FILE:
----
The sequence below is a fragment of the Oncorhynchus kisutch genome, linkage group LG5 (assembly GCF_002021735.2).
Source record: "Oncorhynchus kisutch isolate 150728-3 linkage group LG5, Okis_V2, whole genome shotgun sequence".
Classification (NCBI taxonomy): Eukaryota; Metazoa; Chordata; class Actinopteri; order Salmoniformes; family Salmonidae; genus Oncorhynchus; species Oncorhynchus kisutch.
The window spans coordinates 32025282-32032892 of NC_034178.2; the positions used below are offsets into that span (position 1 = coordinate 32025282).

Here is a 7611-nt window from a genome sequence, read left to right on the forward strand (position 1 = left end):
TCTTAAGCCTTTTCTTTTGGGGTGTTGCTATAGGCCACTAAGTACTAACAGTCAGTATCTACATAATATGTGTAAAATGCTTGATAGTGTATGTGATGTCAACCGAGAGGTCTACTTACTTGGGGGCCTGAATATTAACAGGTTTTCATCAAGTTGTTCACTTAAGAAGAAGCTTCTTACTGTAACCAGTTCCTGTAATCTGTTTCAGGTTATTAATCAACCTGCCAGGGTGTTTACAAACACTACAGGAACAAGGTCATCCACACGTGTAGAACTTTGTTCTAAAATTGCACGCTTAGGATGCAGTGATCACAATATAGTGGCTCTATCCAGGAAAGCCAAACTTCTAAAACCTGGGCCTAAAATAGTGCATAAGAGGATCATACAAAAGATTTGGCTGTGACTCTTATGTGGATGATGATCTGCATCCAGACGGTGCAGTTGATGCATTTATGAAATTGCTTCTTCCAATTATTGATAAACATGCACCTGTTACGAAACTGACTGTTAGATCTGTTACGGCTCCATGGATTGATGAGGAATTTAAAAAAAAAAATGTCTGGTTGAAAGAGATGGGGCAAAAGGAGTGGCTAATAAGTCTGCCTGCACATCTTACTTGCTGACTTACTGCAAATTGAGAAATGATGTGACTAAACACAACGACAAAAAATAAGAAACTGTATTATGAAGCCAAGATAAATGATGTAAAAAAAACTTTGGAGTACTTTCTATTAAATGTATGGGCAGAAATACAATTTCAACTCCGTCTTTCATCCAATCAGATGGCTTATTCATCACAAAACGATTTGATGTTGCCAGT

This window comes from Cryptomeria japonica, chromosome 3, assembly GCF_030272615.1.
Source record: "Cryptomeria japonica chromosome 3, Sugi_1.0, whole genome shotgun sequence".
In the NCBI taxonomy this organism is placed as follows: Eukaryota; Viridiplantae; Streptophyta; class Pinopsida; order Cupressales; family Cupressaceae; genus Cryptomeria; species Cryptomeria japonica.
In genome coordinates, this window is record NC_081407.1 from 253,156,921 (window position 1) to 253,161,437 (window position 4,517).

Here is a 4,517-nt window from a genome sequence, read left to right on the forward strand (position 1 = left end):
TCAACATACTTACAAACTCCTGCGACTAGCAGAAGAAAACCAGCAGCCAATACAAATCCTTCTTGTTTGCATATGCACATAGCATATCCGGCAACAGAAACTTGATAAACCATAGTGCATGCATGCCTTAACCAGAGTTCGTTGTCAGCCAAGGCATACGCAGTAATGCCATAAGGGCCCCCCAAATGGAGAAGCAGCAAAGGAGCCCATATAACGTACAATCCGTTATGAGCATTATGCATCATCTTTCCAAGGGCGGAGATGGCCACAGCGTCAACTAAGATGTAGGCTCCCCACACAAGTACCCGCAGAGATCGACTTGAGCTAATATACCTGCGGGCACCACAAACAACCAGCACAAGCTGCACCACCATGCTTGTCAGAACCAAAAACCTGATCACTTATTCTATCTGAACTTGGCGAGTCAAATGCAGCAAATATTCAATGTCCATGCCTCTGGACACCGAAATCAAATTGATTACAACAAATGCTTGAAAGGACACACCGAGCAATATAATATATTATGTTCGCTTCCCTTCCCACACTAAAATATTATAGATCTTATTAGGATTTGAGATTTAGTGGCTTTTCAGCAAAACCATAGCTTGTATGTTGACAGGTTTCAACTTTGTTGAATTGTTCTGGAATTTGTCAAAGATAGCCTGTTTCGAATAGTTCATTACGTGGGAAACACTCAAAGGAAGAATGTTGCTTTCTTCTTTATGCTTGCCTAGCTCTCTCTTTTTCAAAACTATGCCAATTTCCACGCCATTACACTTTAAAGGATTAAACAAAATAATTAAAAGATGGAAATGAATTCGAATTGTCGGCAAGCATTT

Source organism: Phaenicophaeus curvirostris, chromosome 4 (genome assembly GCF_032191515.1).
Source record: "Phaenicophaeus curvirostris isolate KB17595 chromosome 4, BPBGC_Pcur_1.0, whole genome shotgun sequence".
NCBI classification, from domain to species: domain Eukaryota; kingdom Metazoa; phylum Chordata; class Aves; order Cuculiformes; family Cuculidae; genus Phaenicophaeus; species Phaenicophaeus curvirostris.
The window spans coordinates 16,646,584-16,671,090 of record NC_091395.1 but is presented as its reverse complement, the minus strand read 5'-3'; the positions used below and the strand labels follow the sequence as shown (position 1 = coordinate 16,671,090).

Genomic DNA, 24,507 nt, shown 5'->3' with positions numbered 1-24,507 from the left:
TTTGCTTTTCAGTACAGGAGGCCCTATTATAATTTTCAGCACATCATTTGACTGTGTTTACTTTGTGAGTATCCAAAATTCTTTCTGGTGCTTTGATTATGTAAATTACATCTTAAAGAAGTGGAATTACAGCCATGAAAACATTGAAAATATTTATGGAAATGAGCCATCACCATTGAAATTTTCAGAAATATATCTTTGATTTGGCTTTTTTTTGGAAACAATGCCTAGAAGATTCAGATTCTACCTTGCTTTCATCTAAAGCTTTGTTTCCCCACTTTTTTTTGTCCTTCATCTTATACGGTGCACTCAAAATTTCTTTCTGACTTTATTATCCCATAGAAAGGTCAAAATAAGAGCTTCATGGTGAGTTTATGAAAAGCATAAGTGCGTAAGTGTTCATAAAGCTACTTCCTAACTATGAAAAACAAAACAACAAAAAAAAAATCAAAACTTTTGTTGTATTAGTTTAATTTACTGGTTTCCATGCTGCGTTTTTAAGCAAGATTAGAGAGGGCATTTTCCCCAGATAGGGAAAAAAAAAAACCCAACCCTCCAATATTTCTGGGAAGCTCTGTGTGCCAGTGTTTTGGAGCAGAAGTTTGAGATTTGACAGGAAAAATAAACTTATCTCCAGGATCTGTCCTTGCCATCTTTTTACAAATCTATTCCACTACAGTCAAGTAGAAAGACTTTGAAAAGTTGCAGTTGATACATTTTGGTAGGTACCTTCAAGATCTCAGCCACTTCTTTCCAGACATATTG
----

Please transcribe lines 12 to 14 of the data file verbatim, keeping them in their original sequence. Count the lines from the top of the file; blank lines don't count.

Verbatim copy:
TCAACATACTTACAAACTCCTGCGACTAGCAGAAGAAAACCAGCAGCCAATACAAATCCTTCTTGTTTGCATATGCACATAGCATATCCGGCAACAGAAACTTGATAAACCATAGTGCATGCATGCCTTAACCAGAGTTCGTTGTCAGCCAAGGCATACGCAGTAATGCCATAAGGGCCCCCCAAATGGAGAAGCAGCAAAGGAGCCCATATAACGTACAATCCGTTATGAGCATTATGCATCATCTTTCCAAGGGCGGAGATGGCCACAGCGTCAACTAAGATGTAGGCTCCCCACACAAGTACCCGCAGAGATCGACTTGAGCTAATATACCTGCGGGCACCACAAACAACCAGCACAAGCTGCACCACCATGCTTGTCAGAACCAAAAACCTGATCACTTATTCTATCTGAACTTGGCGAGTCAAATGCAGCAAATATTCAATGTCCATGCCTCTGGACACCGAAATCAAATTGATTACAACAAATGCTTGAAAGGACACACCGAGCAATATAATATATTATGTTCGCTTCCCTTCCCACACTAAAATATTATAGATCTTATTAGGATTTGAGATTTAGTGGCTTTTCAGCAAAACCATAGCTTGTATGTTGACAGGTTTCAACTTTGTTGAATTGTTCTGGAATTTGTCAAAGATAGCCTGTTTCGAATAGTTCATTACGTGGGAAACACTCAAAGGAAGAATGTTGCTTTCTTCTTTATGCTTGCCTAGCTCTCTCTTTTTCAAAACTATGCCAATTTCCACGCCATTACACTTTAAAGGATTAAACAAAATAATTAAAAGATGGAAATGAATTCGAATTGTCGGCAAGCATTT

Source organism: Phaenicophaeus curvirostris, chromosome 4 (genome assembly GCF_032191515.1).
Source record: "Phaenicophaeus curvirostris isolate KB17595 chromosome 4, BPBGC_Pcur_1.0, whole genome shotgun sequence".